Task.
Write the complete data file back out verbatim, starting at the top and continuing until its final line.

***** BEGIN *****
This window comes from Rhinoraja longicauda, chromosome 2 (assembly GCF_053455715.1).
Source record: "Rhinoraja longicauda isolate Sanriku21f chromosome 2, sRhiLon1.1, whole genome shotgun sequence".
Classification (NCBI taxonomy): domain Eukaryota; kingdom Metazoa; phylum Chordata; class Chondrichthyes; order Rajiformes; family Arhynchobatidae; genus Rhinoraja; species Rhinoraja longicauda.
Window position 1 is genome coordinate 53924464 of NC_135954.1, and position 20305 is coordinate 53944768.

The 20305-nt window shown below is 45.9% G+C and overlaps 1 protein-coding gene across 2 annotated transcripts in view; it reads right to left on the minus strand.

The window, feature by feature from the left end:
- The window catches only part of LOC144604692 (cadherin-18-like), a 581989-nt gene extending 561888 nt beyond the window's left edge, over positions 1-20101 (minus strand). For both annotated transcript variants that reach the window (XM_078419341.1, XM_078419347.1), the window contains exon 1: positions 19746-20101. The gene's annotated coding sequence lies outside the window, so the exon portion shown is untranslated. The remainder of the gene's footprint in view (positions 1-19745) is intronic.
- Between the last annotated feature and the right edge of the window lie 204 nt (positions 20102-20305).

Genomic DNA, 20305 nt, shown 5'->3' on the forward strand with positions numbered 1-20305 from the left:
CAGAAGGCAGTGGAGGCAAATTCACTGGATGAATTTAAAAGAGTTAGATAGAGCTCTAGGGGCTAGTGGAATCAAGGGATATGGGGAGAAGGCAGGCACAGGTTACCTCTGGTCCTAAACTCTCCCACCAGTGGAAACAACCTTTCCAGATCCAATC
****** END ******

This window comes from Rhinoraja longicauda, chromosome 2 (assembly GCF_053455715.1).
Source record: "Rhinoraja longicauda isolate Sanriku21f chromosome 2, sRhiLon1.1, whole genome shotgun sequence".
Classification (NCBI taxonomy): domain Eukaryota; kingdom Metazoa; phylum Chordata; class Chondrichthyes; order Rajiformes; family Arhynchobatidae; genus Rhinoraja; species Rhinoraja longicauda.
Window position 1 is genome coordinate 53924464 of NC_135954.1, and position 20305 is coordinate 53944768.

The 20305-nt window shown below is 45.9% G+C and overlaps 1 protein-coding gene across 2 annotated transcripts in view; it reads right to left on the minus strand.

The window, feature by feature from the left end:
- The window catches only part of LOC144604692 (cadherin-18-like), a 581989-nt gene extending 561888 nt beyond the window's left edge, over positions 1-20101 (minus strand). For both annotated transcript variants that reach the window (XM_078419341.1, XM_078419347.1), the window contains exon 1: positions 19746-20101. The gene's annotated coding sequence lies outside the window, so the exon portion shown is untranslated. The remainder of the gene's footprint in view (positions 1-19745) is intronic.
- Between the last annotated feature and the right edge of the window lie 204 nt (positions 20102-20305).

Genomic DNA, 20305 nt, shown 5'->3' on the forward strand with positions numbered 1-20305 from the left:
CAGAAGGCAGTGGAGGCAAATTCACTGGATGAATTTAAAAGAGTTAGATAGAGCTCTAGGGGCTAGTGGAATCAAGGGATATGGGGAGAAGGCAGGCACAGGTTACCTCTGGTCCTAAACTCTCCCACCAGTGGAAACAACCTTTCCAGATCCAATC